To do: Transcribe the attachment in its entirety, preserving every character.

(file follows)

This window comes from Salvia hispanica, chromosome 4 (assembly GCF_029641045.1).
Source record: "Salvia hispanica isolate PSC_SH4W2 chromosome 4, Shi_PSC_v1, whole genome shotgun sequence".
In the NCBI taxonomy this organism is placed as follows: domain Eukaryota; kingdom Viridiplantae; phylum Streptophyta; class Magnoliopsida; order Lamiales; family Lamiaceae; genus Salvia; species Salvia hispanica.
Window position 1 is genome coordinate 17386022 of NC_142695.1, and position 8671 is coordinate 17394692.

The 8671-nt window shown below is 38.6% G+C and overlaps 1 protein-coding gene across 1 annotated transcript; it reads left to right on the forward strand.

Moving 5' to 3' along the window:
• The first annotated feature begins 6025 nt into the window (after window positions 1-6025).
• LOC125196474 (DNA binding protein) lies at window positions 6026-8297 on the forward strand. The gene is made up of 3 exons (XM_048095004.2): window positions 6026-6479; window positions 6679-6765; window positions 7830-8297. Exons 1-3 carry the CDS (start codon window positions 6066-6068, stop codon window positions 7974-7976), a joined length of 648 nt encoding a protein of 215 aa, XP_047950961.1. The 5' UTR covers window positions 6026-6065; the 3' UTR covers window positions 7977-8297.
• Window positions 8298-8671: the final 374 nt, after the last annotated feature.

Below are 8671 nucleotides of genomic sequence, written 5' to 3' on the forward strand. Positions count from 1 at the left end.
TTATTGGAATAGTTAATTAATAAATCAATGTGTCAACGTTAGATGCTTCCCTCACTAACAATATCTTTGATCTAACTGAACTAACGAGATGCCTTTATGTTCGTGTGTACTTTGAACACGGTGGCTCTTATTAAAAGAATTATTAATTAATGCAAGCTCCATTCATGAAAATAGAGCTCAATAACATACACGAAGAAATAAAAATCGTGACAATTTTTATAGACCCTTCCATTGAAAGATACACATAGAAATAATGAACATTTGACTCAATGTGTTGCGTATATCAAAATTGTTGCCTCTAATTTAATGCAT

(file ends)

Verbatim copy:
This window comes from Salvia hispanica, chromosome 4 (assembly GCF_029641045.1).
Source record: "Salvia hispanica isolate PSC_SH4W2 chromosome 4, Shi_PSC_v1, whole genome shotgun sequence".
In the NCBI taxonomy this organism is placed as follows: domain Eukaryota; kingdom Viridiplantae; phylum Streptophyta; class Magnoliopsida; order Lamiales; family Lamiaceae; genus Salvia; species Salvia hispanica.
Window position 1 is genome coordinate 17386022 of NC_142695.1, and position 8671 is coordinate 17394692.

The 8671-nt window shown below is 38.6% G+C and overlaps 1 protein-coding gene across 1 annotated transcript; it reads left to right on the forward strand.

Moving 5' to 3' along the window:
• The first annotated feature begins 6025 nt into the window (after window positions 1-6025).
• LOC125196474 (DNA binding protein) lies at window positions 6026-8297 on the forward strand. The gene is made up of 3 exons (XM_048095004.2): window positions 6026-6479; window positions 6679-6765; window positions 7830-8297. Exons 1-3 carry the CDS (start codon window positions 6066-6068, stop codon window positions 7974-7976), a joined length of 648 nt encoding a protein of 215 aa, XP_047950961.1. The 5' UTR covers window positions 6026-6065; the 3' UTR covers window positions 7977-8297.
• Window positions 8298-8671: the final 374 nt, after the last annotated feature.

Below are 8671 nucleotides of genomic sequence, written 5' to 3' on the forward strand. Positions count from 1 at the left end.
TTATTGGAATAGTTAATTAATAAATCAATGTGTCAACGTTAGATGCTTCCCTCACTAACAATATCTTTGATCTAACTGAACTAACGAGATGCCTTTATGTTCGTGTGTACTTTGAACACGGTGGCTCTTATTAAAAGAATTATTAATTAATGCAAGCTCCATTCATGAAAATAGAGCTCAATAACATACACGAAGAAATAAAAATCGTGACAATTTTTATAGACCCTTCCATTGAAAGATACACATAGAAATAATGAACATTTGACTCAATGTGTTGCGTATATCAAAATTGTTGCCTCTAATTTAATGCAT